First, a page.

PhRMA diss­es Marathon CEO—and PhRMA board mem­ber—Jeff Aronin af­ter lat­est price goug­ing con­tro­ver­sy

Af­ter main­tain­ing a stead­fast si­lence for the past five days, PhRMA is cut­ting Jeff Aronin loose.

The Marathon CEO and PhRMA board mem­ber trig­gered a tem­pest over his an­nounce­ment last Thurs­day evening that he would price his new­ly ap­proved steroid — a cheap, gener­ic of­fer­ing sold in many coun­tries around the world as de­flaza­cort — for $89,000 a year af­ter land­ing an ap­proval to mar­ket it for Duchenne mus­cu­lar dy­s­tro­phy. Ac­cord­ing to a num­ber of pa­tient ad­vo­cates, they’ve been buy­ing the drug from over­seas for about $1,000 a year.

On Mon­day Sen­a­tor Bernie Sanders and Con­gress­man Eli­jah Cum­mings ac­cused Aronin and Marathon of rip­ping off the sys­tem in the lat­est ex­am­ple of a drug ex­ec­u­tive look­ing to cash in af­ter gam­ing the FDA’s ap­proval process. Now PhRMA says Marathon is guilty of con­duct un­be­com­ing to the in­dus­try, launch­ing a re­view on mem­ber­ship cri­te­ria that would like­ly leave Aronin in the cold.

Their state­ment tonight:

We are pleased Marathon de­cid­ed to pause the launch of their med­i­cine to so­lic­it ad­di­tion­al in­put from pa­tients and oth­er stake­hold­ers. Their re­cent ac­tions are not con­sis­tent with the mis­sion of our or­ga­ni­za­tion. In ad­di­tion, the lead­er­ship of the PhRMA Board of Di­rec­tors has be­gun a com­pre­hen­sive re­view of our mem­ber­ship cri­te­ria to en­sure we are fo­cused on rep­re­sent­ing re­search-based bio­phar­ma­ceu­ti­cal com­pa­nies who take sig­nif­i­cant risks to bring new treat­ments and cures to pa­tients.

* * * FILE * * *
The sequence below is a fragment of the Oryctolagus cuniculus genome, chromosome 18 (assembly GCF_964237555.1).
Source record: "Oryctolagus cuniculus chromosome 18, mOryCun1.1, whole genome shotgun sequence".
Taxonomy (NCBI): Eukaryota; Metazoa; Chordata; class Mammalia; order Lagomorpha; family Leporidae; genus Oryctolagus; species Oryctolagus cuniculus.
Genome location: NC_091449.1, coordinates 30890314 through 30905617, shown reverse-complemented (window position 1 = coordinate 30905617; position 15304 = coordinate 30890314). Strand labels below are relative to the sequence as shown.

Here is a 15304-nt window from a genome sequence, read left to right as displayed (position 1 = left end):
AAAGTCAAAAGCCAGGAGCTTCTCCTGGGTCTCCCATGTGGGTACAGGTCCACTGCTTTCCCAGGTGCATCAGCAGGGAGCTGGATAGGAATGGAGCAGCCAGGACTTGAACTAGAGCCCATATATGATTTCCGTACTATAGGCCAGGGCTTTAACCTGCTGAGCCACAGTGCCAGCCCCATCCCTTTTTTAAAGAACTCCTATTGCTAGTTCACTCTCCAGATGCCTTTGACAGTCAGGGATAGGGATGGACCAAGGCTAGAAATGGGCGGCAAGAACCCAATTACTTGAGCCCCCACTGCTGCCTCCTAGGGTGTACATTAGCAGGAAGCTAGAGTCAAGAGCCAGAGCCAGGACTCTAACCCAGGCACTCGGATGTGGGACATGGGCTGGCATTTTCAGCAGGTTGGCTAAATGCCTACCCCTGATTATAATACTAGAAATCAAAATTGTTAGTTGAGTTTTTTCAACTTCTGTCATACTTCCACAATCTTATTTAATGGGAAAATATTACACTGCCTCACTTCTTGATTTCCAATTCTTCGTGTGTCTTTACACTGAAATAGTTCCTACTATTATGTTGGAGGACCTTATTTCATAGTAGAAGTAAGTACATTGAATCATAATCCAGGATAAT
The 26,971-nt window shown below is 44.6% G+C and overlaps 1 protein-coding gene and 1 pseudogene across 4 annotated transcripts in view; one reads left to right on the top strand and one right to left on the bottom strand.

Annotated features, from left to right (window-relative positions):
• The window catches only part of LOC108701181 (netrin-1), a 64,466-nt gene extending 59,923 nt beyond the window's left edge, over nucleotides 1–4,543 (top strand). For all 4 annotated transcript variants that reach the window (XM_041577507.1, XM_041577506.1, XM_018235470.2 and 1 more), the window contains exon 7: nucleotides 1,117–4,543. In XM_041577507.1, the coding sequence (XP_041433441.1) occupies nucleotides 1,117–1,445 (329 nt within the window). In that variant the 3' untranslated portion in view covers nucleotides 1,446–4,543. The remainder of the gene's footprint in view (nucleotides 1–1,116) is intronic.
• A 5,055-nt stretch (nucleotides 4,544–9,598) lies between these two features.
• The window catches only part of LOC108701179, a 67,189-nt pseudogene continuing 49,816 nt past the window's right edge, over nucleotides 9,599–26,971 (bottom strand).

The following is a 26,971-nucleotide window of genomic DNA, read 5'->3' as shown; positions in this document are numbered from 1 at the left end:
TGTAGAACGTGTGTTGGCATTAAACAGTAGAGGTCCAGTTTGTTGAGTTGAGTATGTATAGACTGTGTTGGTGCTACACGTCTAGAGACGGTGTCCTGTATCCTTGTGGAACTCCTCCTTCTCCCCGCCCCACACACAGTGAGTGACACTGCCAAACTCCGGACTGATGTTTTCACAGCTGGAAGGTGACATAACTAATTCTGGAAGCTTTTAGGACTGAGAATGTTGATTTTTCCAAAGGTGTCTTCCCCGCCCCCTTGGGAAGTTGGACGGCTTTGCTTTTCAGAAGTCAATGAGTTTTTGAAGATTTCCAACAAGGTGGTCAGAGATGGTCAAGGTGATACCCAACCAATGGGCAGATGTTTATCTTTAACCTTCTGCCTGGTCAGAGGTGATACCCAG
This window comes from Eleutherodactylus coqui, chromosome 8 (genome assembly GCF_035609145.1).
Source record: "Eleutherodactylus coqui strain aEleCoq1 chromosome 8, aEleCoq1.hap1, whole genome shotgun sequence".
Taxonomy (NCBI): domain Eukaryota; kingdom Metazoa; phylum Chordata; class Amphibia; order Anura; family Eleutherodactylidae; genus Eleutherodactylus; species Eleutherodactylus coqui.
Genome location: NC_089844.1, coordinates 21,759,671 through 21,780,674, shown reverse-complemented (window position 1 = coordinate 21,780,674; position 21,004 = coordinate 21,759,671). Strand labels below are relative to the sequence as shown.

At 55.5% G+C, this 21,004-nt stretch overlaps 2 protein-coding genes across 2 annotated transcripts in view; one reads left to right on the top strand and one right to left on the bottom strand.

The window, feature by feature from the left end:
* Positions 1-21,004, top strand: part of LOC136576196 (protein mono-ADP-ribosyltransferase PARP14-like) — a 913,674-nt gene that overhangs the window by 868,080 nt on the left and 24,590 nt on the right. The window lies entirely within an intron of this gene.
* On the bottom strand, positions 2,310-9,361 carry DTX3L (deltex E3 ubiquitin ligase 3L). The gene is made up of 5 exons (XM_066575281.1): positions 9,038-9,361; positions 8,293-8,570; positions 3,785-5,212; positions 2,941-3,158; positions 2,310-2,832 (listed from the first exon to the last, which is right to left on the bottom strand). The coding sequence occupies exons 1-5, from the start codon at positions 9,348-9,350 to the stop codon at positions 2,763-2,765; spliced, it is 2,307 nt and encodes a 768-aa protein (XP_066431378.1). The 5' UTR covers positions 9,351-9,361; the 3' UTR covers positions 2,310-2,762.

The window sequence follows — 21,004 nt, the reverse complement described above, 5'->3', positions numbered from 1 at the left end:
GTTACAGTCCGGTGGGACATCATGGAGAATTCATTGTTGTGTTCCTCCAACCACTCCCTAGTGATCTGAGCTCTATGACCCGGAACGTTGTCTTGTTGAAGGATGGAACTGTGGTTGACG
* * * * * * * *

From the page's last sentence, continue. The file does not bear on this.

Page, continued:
This is just the lat­est in a se­ries of em­bar­rass­ing con­tro­ver­sies cen­tered on charges of price goug­ing. Tur­ing CEO Mar­tin Shkre­li got it start­ed. Valeant was quick­ly swept up. And then My­lan took a turn in the pub­lic stocks. Now it’s Marathon’s time to stand in the spot­light.

Aronin protest­ed to Duchenne par­ents last Fri­day that the com­pa­ny did “heavy lift­ing” in its R&D pro­gram that jus­ti­fied the price. The re­search made valu­able con­tri­bu­tions to un­der­stand­ing the drug, he added, leav­ing the com­pa­ny in a hole that would take years to ex­tri­cate it­self from. But tri­al ex­perts told me that the kind of R&D pro­gram that Marathon did could be eas­i­ly cov­ered by a year’s worth of rev­enue from just a slice of the po­ten­tial mar­ket that he hoped to sell to.

By Wednes­day night Aronin was more of a li­a­bil­i­ty to PhRMA than a ben­e­fit. Just weeks ago the trade group be­gan an am­bi­tious mar­ket­ing cam­paign aimed at high­light­ing the con­tri­bu­tions of med­ical re­search. It was time, said PhRMA CEO Stephen Ubl in a thin­ly veiled jab at Shkre­li, for more lab coats and few­er hood­ies.

At the time, Shkre­li fired back that he had learned every­thing about rais­ing prices from Marathon.

For now, Aronin re­mains on the board at PhRMA. But his odds of mak­ing it much longer aren’t good. Marathon did not im­me­di­ate­ly re­spond to a query. And Aronin has con­sis­tent­ly re­fused to take a call from me.

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Q&A: When the pan­dem­ic struck, Catal­en­t's CCO had just joined the team

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Historically, many cancer clinical trials have required that participating patients previously received multiple therapies, according to Richard Pazdur, director of the FDA’s Oncology Center of Excellence.

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James Peyer, Cambrian

Can a cell ther­a­py treat mus­cu­lar dy­s­tro­phy? A Ger­man bil­lion­aire's an­ti-ag­ing start­up is try­ing to find out

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